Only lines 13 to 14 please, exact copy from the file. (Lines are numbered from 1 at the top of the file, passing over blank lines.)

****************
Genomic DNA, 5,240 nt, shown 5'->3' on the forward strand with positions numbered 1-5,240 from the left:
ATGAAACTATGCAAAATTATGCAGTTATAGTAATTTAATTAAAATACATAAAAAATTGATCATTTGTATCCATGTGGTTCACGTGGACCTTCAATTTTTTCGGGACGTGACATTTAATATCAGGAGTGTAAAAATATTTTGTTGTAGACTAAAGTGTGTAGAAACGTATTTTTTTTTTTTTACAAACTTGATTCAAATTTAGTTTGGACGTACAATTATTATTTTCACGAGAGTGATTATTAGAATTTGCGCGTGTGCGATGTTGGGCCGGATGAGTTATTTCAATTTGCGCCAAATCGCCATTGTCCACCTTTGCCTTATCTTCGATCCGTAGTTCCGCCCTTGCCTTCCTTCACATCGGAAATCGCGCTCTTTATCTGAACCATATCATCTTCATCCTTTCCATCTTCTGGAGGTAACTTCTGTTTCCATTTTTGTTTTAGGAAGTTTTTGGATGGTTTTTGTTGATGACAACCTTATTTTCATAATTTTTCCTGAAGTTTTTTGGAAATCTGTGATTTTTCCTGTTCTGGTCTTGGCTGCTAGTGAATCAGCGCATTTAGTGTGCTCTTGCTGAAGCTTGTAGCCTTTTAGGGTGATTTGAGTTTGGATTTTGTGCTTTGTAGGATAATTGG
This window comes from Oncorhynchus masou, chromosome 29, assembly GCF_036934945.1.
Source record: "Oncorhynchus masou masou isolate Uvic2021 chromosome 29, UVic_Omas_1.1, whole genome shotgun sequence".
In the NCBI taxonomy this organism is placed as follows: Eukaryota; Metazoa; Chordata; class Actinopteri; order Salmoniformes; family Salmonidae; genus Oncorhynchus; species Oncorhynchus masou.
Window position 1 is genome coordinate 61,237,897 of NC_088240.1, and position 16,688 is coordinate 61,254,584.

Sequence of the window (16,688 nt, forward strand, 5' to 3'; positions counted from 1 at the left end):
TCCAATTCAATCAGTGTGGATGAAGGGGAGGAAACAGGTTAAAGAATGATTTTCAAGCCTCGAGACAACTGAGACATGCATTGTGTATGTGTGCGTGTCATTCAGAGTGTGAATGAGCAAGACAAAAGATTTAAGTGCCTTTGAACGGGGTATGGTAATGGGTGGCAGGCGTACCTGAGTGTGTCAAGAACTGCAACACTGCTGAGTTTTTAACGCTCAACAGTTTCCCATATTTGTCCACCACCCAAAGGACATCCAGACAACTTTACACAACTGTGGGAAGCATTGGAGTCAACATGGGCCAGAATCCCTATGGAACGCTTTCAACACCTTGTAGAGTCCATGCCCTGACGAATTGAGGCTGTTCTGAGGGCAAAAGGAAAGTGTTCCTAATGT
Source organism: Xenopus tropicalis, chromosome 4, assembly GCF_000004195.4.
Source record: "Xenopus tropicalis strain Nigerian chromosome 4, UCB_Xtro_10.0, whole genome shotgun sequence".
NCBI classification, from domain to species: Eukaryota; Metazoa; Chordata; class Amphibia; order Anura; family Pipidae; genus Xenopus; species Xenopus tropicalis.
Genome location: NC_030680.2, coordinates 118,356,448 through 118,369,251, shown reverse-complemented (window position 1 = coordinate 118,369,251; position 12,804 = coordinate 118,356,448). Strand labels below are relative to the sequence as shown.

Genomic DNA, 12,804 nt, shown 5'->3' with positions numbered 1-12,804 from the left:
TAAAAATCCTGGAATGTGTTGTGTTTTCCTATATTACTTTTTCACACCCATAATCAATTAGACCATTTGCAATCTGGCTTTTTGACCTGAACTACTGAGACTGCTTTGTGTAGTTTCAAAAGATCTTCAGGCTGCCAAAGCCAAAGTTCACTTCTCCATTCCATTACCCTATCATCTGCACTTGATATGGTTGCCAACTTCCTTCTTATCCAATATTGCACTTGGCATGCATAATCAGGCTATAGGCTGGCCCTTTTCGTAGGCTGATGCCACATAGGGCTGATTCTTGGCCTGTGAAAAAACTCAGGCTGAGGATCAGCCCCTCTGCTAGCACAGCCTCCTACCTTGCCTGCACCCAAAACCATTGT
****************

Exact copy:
Genomic DNA, 12,804 nt, shown 5'->3' with positions numbered 1-12,804 from the left:
TAAAAATCCTGGAATGTGTTGTGTTTTCCTATATTACTTTTTCACACCCATAATCAATTAGACCATTTGCAATCTGGCTTTTTGACCTGAACTACTGAGACTGCTTTGTGTAGTTTCAAAAGATCTTCAGGCTGCCAAAGCCAAAGTTCACTTCTCCATTCCATTACCCTATCATCTGCACTTGATATGGTTGCCAACTTCCTTCTTATCCAATATTGCACTTGGCATGCATAATCAGGCTATAGGCTGGCCCTTTTCGTAGGCTGATGCCACATAGGGCTGATTCTTGGCCTGTGAAAAAACTCAGGCTGAGGATCAGCCCCTCTGCTAGCACAGCCTCCTACCTTGCCTGCACCCAAAACCATTGT